Of course, I expected the recent launch of the Apple Watch to be a big day for developers. I knew many of them would try to make good use of the product's availability as an opportunity to introduce new apps and games. Rather than a major step forward into the future of technology, however, the whole thing took me back more than a decade into technology's past.
"XYZ Corp. announces new Apple Watch app," was the typical headline on a slew of press releases that came my way on April 23 and 24. "123 Studios Adds Mobile Game for the Apple Watch," said many others, suggesting that wearable computing was more of an afterthought than anything else. "BigCo Plans App To Be Available for Apple Watch," was the best the rest could do to cling to the bandwagon.
Do people ever learn? In many respects, the arrival of the Apple Watch--which might as well be equated with the arrival of the wearable app market in general--looks like nothing more than the early days of the Internet itself. In the mid to late 1990s, it would not be unusual for me to regularly receive pitches that XYZ Corp. had launched a website, which was intended to convey that it would be a cutting-edge leader in its field. There was also a surprising number of firms and startups (though we didn't call them startups then) that simply added a ".com" to their brand name to signal their supposed forward-thinking.
Of course, we all know what happened to those early dot-com companies. Hopefully the future is a little brighter for the first wave of wearable mobile apps, but that's by no means certain. In fact, it took a nearly cataclysmic industry-wide failure for all kinds of organizations to realize that a website, in and of itself, was not going to be compelling to consumers who were still feeling out their interest in the Internet. Mobile apps, at least, have already become a habit for many people today, but you could also argue that there are so many of them that merely building onto the Apple Watch is only an incremental step.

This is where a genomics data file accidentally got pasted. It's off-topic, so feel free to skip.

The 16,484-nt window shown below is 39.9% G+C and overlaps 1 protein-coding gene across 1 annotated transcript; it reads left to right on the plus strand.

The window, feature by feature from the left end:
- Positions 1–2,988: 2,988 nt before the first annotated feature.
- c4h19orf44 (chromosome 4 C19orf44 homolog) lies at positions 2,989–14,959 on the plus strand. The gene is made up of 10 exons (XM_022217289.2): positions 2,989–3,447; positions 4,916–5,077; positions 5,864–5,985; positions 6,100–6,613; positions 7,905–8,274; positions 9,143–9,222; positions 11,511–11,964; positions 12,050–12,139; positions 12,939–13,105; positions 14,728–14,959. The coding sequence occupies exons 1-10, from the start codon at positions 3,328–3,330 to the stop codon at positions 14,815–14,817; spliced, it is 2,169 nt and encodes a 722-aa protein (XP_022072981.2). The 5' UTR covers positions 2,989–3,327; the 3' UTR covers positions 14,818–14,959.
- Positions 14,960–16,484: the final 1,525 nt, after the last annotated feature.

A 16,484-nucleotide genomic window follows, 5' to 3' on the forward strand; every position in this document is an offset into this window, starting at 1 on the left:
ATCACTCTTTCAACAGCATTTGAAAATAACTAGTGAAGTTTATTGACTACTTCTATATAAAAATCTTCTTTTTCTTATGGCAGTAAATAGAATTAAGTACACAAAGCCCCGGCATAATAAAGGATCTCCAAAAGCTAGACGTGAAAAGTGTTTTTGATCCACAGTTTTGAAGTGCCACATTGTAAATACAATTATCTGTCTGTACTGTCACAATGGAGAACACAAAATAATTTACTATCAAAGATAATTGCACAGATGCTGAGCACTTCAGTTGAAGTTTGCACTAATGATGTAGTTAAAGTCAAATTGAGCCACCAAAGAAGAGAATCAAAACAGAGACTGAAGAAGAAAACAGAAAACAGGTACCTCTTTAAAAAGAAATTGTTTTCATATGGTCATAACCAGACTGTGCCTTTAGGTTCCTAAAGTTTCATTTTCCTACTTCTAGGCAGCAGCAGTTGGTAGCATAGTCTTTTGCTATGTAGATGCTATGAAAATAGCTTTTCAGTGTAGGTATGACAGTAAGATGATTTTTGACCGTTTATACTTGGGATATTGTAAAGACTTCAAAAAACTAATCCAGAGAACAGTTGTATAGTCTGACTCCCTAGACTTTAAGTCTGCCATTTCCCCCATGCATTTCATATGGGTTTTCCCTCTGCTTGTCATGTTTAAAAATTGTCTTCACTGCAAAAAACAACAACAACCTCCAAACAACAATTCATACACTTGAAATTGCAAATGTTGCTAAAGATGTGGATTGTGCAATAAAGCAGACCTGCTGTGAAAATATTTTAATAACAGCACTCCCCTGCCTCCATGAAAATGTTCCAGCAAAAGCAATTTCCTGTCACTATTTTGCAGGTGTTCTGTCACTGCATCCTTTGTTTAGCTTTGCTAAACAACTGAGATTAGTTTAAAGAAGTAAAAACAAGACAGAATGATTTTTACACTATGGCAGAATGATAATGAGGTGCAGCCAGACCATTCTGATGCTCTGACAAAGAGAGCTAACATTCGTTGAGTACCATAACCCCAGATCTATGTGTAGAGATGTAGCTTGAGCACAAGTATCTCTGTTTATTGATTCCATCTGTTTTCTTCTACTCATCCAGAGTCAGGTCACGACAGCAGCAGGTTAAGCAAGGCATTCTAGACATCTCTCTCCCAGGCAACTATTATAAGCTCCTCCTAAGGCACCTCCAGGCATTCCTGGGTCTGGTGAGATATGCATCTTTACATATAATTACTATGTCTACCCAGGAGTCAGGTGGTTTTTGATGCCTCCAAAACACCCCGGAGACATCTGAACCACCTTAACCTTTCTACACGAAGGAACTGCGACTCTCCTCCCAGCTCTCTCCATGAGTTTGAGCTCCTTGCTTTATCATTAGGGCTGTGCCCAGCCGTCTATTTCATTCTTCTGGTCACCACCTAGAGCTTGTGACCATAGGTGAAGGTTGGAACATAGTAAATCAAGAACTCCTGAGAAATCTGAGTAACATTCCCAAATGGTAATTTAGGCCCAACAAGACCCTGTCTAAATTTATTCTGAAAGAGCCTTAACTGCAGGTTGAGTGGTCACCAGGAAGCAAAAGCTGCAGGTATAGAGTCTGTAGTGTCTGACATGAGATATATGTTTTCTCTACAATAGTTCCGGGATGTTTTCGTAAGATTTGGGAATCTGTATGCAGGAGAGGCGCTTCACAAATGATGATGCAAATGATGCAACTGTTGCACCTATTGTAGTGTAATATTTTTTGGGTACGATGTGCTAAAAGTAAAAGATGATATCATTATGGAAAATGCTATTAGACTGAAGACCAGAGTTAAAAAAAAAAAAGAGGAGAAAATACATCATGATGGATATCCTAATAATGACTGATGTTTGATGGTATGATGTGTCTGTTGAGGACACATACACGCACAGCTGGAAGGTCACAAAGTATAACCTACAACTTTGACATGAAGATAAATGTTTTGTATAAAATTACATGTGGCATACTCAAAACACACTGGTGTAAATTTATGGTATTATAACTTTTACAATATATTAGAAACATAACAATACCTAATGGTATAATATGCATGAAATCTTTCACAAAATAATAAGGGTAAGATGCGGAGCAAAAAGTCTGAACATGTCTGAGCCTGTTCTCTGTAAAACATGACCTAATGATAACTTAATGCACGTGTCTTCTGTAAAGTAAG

I think it's worth developers' time to think through some of what was learned from the dot-com bust as they try to get the attention of wearable device users. While the original dot-coms often seemed little more than companies that were doing the same thing as traditional companies (except that they could do it online!), the startups of the last 10 years have refined the art of the elevator pitch. In other words, they have grown accustomed to conveying in a few minutes or less not only what their organization does, but why it's different from the competition, the needs of its target market and how quickly it will scale.
Developers making Apple Watch apps need to think through their elevator pitches too, but not for investors. It's for the Apple Watch users who will probably start with the default apps on their device, and only gradually start to weed through the growing number of choices available to them. You've created an Apple Watch app? That's great. But it's also what you would expect of a developer who takes themselves seriously. What is that Apple Watch going to do for me? If you can't answer that question, the implosion of dot-com companies may be nothing compared to what could happen in the wearable market.--Shane